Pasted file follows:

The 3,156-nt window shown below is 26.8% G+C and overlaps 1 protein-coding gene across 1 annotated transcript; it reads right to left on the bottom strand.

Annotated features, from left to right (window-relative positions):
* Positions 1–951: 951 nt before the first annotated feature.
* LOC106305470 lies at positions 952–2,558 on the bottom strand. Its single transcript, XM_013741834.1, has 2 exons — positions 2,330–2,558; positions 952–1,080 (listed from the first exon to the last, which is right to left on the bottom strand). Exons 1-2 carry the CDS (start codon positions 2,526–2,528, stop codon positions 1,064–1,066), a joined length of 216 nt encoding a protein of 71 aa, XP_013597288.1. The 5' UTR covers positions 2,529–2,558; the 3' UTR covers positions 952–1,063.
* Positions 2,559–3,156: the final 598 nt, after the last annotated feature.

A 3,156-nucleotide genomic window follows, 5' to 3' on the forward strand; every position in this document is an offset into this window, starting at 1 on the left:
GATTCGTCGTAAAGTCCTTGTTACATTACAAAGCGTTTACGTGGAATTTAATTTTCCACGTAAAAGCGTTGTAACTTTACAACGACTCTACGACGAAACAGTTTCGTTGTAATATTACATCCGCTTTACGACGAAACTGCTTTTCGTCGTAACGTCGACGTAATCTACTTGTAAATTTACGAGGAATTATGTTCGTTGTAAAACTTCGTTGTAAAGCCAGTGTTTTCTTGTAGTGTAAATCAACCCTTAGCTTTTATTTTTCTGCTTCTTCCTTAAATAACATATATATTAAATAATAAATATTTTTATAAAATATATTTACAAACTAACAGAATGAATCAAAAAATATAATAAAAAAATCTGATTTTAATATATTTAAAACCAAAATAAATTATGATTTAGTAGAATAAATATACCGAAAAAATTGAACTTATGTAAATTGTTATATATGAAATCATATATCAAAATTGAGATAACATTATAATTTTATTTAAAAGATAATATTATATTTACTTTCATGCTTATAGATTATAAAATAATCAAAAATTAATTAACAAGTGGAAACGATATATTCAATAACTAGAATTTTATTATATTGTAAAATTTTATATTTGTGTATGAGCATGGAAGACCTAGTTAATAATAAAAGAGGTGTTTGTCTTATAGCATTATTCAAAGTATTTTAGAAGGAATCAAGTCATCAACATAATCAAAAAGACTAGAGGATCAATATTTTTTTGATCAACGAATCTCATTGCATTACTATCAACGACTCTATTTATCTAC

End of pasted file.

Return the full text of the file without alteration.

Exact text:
The 3,156-nt window shown below is 26.8% G+C and overlaps 1 protein-coding gene across 1 annotated transcript; it reads right to left on the bottom strand.

Annotated features, from left to right (window-relative positions):
* Positions 1–951: 951 nt before the first annotated feature.
* LOC106305470 lies at positions 952–2,558 on the bottom strand. Its single transcript, XM_013741834.1, has 2 exons — positions 2,330–2,558; positions 952–1,080 (listed from the first exon to the last, which is right to left on the bottom strand). Exons 1-2 carry the CDS (start codon positions 2,526–2,528, stop codon positions 1,064–1,066), a joined length of 216 nt encoding a protein of 71 aa, XP_013597288.1. The 5' UTR covers positions 2,529–2,558; the 3' UTR covers positions 952–1,063.
* Positions 2,559–3,156: the final 598 nt, after the last annotated feature.

A 3,156-nucleotide genomic window follows, 5' to 3' on the forward strand; every position in this document is an offset into this window, starting at 1 on the left:
GATTCGTCGTAAAGTCCTTGTTACATTACAAAGCGTTTACGTGGAATTTAATTTTCCACGTAAAAGCGTTGTAACTTTACAACGACTCTACGACGAAACAGTTTCGTTGTAATATTACATCCGCTTTACGACGAAACTGCTTTTCGTCGTAACGTCGACGTAATCTACTTGTAAATTTACGAGGAATTATGTTCGTTGTAAAACTTCGTTGTAAAGCCAGTGTTTTCTTGTAGTGTAAATCAACCCTTAGCTTTTATTTTTCTGCTTCTTCCTTAAATAACATATATATTAAATAATAAATATTTTTATAAAATATATTTACAAACTAACAGAATGAATCAAAAAATATAATAAAAAAATCTGATTTTAATATATTTAAAACCAAAATAAATTATGATTTAGTAGAATAAATATACCGAAAAAATTGAACTTATGTAAATTGTTATATATGAAATCATATATCAAAATTGAGATAACATTATAATTTTATTTAAAAGATAATATTATATTTACTTTCATGCTTATAGATTATAAAATAATCAAAAATTAATTAACAAGTGGAAACGATATATTCAATAACTAGAATTTTATTATATTGTAAAATTTTATATTTGTGTATGAGCATGGAAGACCTAGTTAATAATAAAAGAGGTGTTTGTCTTATAGCATTATTCAAAGTATTTTAGAAGGAATCAAGTCATCAACATAATCAAAAAGACTAGAGGATCAATATTTTTTTGATCAACGAATCTCATTGCATTACTATCAACGACTCTATTTATCTAC